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He argues that “celebrating Englishness” does not “mean you are celebrating the Empire” or insulting other nations.
The 47-year-old told Express.co.uk: “It doesn’t mean that you hate the Scots, Welsh and Northern Irish.
“We are living in a time when to celebrate national identity is interpreted as dislike or even blind hatred of multiculturalism and internationalism.”
Ben Fogle called on the English public to ‘reclaim Saint George’s Day’ in a rant about Englishness
Prime Minister Boris Johnson celebrating St George’s Day in 2009, while he was London Mayor
He told Express.co.uk: “We should be proud of the distinction that differs from our union of nations.”
Fogle, who had a Scottish grandfather with Eastern European heritage and Canadian father, said he proudly “defines” himself as “English”.
This led him to fight for the right to celebrate St George’s Day and felt patriotic displays should not be misinterpreted by others.
Ben Fogle believed a lot of English people felt too ’embarrassed’ to celebrate Saint George’s Day
The TV star argues that “national days of celebration” are “the source of worldwide pride” and something England should mark.
Fogle told Express.co.uk: “Scotland has Saint Andrew’s Day, Wales has Saint David’s and Ireland has Saint Patrick’s Day.
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Fogle feels celebrations on April 23 could and “should be something more” than the previous displays in honour of patron saint and Englishness.
He describes “Englishness” as a “collective spirit” that is not necessarily defined “solely” by “heritage” but “belonging”.
The star also argues that “you don’t have to conform to a certain genealogy” because being English is “a mind-set”.
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“I feel a great pride in my Englishness, not in a jingoistic, BNP, xenophobic pride, but a pride in the experience of living in England for 47 years.”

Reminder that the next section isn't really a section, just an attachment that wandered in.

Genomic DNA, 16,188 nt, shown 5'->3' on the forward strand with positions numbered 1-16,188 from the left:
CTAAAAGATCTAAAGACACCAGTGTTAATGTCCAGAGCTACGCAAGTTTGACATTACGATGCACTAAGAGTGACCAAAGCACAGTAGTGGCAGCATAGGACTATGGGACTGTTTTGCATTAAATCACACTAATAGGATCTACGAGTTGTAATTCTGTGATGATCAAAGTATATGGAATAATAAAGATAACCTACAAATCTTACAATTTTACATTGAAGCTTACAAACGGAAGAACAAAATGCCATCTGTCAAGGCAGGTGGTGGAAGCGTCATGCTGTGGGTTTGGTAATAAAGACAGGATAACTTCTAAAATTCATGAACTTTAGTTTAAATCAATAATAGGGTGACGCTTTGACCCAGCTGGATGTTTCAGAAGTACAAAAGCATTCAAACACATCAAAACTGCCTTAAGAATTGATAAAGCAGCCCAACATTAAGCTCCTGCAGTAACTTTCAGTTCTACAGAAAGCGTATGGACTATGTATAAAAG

Fogle highlights “the problem” many people face is that to “define oneself as English and to celebrate” is often “seen as a sleight against the wider union”.
He said: “The polarity of popular culture means that to celebrate Englishness is seen by many as a snub, even an insult, against the other nations in our Union.
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Fogle urges the public to “collectively lift our cups of tea and cucumber sandwiches to the rainy sky” in celebration of England this Friday.
He told Express.co.uk: “Raise them to England, our England, my England – a nation whose green and pleasant land has been shaped by her weather.”
Fogle isn’t the only one calling for change – a 2019 Daily Express poll found 92 percent of readers wanted to make St George’s Day a bank holiday.
Ben Fogle called for English people to celebrate England with cups of tea and cucumber sandwiches
St George’s Day, which occurs on April 23, previously was a national holiday in England but fell out of favour in the 18th century.
The patron saint is best-known through mythology, which claims he saved a princess after slaying a dragon – a symbolic reference to the Devil in the Middle Ages.
St George fought against the Great Persecution of Christians and likely never set foot in the UK.
Saint George was a soldier in the Roman army and was praised for his bravery and Christian faith
In 303 AD, St George was imprisoned and tortured for his unwavering Christian beliefs before being beheaded on April 23 – the day he is celebrated in England.
The legendary figure was adopted into English culture by King Edward III, who established the Order of the Garter in his name.
Currently within that order, which recognises chivalry, is Prince Charles and no more than 24 other living members, mainly composed of royals.